PIERRE, S.D. (KELO) — A circuit judge reached an incorrect decision in a family dispute over an access road to a gravel pit in McCook County, the South Dakota Supreme Court has ruled.
In a decision released Thursday, the state’s highest court said the matter should be heard again.
The case involved a gravel pit and an access road on private land that Cletus and Shirley Heumiller owned. They sold various parcels to their children. The parcel with the gravel pit went to one of the children, Mark Heumiller and his wife, Kelly, who sued after the parents sold the parcels with the access road to two other children and a new agreement couldn’t be reached.
Justice Mark Salter wrote the unanimous decision. He said the circuit judge didn’t follow the process that the Supreme Court laid out in several past decisions, including the standard that a common-law easement can exist in the absence of what he described as an “explicit contrary agreement.”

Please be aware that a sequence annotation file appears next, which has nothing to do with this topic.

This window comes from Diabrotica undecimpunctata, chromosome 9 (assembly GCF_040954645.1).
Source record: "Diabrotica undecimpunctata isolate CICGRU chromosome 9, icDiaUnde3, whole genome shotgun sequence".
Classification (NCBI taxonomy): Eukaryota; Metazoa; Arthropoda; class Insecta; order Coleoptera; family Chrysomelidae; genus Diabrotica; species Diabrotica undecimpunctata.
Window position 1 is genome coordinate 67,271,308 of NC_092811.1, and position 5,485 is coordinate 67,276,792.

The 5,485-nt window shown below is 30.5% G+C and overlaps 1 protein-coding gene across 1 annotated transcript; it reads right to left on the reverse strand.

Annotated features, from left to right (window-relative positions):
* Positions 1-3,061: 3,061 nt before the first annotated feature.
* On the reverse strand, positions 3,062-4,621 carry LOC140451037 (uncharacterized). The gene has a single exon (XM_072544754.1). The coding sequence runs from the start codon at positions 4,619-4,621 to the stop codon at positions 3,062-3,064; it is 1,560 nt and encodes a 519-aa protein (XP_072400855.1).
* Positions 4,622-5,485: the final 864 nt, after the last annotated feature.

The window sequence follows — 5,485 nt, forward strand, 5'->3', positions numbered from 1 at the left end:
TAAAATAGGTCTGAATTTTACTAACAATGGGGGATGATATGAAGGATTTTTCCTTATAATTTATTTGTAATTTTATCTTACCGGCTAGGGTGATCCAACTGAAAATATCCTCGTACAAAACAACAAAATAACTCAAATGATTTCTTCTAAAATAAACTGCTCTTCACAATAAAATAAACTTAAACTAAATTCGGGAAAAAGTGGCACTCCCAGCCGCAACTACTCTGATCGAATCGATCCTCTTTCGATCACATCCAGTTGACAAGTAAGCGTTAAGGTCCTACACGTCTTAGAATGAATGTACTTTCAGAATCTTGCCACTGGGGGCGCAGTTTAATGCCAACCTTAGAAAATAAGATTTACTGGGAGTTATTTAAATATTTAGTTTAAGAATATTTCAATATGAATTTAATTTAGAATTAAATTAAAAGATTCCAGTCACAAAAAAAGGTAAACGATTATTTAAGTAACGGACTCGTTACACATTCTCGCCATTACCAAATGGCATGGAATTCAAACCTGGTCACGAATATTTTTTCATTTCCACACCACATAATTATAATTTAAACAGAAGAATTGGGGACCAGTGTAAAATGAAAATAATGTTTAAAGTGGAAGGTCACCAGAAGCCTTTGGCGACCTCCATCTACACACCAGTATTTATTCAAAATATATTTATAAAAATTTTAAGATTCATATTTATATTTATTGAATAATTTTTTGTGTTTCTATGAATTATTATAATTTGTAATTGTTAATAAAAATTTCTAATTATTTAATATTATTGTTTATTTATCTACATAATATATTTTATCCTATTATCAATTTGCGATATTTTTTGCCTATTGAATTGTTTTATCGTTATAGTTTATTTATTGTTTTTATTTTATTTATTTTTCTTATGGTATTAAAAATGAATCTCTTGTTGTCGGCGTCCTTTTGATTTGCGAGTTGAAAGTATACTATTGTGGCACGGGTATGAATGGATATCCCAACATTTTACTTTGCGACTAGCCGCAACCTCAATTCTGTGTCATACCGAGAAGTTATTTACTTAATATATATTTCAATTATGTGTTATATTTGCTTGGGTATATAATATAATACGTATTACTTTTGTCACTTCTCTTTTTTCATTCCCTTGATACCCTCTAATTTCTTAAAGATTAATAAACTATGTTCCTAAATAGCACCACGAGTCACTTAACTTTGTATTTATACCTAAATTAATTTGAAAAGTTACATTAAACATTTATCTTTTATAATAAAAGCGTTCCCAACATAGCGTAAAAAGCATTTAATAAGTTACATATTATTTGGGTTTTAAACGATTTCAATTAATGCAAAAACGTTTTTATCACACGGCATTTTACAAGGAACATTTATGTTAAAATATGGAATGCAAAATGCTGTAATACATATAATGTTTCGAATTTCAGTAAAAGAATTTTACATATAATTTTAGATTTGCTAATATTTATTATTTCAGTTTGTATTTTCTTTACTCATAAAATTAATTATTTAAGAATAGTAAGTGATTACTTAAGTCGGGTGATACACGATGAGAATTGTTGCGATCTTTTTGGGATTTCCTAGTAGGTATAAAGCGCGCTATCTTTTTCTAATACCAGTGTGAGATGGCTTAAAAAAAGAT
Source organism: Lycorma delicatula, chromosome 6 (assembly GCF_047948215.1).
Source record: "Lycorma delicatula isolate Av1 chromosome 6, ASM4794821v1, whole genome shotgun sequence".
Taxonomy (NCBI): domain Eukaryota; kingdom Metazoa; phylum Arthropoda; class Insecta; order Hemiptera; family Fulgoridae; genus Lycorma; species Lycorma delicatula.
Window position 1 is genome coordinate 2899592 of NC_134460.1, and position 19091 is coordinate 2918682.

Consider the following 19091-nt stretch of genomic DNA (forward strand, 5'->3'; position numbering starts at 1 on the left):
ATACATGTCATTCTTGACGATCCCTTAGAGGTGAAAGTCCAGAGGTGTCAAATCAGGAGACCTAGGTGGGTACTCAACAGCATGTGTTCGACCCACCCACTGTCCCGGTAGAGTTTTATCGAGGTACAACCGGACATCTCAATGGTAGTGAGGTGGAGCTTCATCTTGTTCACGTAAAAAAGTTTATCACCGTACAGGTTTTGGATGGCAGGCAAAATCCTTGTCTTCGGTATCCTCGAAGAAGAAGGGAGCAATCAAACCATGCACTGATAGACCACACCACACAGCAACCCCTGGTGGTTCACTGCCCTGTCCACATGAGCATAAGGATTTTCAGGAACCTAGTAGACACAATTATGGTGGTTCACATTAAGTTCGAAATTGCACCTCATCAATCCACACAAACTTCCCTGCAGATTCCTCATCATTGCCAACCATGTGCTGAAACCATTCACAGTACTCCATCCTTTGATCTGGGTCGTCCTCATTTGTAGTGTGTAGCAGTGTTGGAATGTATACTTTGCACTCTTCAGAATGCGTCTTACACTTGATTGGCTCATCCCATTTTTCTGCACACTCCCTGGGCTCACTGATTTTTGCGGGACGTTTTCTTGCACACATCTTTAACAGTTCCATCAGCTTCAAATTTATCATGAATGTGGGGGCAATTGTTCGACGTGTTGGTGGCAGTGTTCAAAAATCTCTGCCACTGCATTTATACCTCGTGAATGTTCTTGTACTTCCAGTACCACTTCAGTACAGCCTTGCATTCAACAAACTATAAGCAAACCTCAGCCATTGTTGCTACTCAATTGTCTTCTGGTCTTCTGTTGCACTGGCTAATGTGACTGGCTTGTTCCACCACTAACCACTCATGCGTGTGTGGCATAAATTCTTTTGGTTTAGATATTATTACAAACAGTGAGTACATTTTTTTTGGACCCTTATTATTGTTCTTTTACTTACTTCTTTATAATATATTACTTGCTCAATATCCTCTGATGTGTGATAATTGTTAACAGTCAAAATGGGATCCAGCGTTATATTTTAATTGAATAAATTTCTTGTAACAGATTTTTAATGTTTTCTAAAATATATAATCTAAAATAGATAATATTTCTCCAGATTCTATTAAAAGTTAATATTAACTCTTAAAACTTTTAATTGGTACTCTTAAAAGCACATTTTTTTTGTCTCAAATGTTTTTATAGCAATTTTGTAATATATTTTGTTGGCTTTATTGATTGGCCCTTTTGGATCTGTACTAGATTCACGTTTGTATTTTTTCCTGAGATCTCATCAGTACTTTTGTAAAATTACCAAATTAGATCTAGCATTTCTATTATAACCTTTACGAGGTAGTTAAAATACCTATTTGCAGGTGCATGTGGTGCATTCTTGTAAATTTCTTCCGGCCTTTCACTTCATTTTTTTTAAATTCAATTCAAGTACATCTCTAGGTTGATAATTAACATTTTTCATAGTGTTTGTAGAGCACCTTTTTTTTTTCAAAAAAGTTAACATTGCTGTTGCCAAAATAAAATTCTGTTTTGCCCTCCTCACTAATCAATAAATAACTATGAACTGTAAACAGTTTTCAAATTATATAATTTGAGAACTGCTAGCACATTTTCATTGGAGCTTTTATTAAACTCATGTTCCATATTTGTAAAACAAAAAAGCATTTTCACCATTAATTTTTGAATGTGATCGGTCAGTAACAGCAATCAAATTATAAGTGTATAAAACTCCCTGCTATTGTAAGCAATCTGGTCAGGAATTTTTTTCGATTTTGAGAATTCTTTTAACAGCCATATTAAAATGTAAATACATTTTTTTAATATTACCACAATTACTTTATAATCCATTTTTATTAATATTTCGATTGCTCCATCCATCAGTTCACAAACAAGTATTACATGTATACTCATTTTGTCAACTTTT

The high court’s 2003 Thompson decision stated that “the conveyance imparts a grant with the benefits and burdens existing at the time of the conveyance, even when such grant is not reserved or specified in the deed.”
Wrote Salter: “The (circuit) court concluded that while the road had a ‘very lengthy history,’ it is not permanent because a bridge on the road is ‘failing and in dire need of replacement.’ The actual permanency as affected by the need for prospective repairs is not the correct inquiry because it does not test the nature of the past use—it tests the extent and feasibility of the future use.”
The justices also agreed there wasn’t sufficient information presented for the circuit judge to decide whether repairing the current road or building a new road was less expensive.